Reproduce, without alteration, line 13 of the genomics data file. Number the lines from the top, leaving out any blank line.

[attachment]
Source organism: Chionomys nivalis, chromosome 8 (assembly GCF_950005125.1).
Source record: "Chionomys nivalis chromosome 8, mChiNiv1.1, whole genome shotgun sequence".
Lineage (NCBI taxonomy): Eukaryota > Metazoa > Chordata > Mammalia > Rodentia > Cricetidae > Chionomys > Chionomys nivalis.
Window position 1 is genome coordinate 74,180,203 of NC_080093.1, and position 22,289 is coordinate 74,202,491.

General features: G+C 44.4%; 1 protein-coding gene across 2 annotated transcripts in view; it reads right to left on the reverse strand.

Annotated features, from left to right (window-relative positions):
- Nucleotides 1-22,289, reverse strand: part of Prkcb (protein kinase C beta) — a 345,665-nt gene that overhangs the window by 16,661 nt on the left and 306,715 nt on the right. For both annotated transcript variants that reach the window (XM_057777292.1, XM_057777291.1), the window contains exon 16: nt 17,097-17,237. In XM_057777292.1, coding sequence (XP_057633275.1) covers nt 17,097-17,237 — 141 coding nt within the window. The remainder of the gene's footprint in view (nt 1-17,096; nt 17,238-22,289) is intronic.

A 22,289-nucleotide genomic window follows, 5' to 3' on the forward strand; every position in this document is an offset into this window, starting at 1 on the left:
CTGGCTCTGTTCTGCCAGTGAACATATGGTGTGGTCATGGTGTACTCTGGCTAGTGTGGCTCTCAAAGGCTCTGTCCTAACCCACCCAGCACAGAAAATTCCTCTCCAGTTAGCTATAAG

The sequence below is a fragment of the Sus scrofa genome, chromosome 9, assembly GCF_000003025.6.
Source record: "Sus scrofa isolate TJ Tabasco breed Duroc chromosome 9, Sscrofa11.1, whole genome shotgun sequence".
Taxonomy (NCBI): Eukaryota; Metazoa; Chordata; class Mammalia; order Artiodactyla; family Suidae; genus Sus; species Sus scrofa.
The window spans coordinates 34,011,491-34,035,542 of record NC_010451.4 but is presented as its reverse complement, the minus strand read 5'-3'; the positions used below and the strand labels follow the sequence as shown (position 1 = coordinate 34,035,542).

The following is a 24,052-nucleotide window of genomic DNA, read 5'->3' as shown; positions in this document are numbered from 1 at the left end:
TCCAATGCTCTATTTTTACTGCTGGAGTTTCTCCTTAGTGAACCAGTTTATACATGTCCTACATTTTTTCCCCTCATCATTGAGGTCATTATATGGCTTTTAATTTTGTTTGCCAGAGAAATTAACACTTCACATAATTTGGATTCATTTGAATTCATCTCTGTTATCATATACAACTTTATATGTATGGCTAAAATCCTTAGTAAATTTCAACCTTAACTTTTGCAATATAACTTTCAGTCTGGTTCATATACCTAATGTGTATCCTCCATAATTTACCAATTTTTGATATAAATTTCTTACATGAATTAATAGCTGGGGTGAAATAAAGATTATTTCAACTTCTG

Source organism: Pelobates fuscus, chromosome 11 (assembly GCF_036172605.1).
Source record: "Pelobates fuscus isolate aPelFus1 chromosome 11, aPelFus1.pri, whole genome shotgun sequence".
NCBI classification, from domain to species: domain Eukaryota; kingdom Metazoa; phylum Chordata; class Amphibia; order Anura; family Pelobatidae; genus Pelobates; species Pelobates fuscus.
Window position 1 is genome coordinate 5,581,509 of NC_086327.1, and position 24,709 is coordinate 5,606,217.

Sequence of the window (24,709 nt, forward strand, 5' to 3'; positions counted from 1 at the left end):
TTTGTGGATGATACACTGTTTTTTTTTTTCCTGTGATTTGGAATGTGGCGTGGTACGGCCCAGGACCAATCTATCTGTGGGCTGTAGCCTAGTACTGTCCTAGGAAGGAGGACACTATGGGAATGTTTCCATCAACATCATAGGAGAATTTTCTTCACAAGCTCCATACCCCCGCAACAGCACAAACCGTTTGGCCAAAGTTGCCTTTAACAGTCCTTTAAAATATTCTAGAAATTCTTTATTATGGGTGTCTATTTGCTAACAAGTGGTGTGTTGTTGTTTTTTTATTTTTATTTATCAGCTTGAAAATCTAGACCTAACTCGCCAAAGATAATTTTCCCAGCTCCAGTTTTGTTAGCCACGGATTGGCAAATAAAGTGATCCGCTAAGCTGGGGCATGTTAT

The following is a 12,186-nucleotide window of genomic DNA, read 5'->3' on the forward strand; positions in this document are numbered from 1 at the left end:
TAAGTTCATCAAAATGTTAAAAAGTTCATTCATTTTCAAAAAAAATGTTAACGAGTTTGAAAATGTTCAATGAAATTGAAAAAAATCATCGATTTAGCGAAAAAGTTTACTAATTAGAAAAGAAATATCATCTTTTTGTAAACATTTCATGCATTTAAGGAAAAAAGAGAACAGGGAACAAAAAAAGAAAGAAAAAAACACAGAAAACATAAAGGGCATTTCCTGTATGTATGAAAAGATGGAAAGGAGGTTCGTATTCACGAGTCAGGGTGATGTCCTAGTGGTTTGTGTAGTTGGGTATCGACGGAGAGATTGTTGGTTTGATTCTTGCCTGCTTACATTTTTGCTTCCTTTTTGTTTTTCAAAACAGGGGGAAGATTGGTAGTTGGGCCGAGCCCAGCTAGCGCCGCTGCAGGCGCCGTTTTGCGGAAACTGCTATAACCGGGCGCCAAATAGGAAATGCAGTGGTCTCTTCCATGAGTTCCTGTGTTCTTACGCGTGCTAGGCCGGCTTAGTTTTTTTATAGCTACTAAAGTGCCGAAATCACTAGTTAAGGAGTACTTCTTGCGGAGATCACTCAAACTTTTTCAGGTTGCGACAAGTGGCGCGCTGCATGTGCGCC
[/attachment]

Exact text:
The window spans coordinates 34,011,491-34,035,542 of record NC_010451.4 but is presented as its reverse complement, the minus strand read 5'-3'; the positions used below and the strand labels follow the sequence as shown (position 1 = coordinate 34,035,542).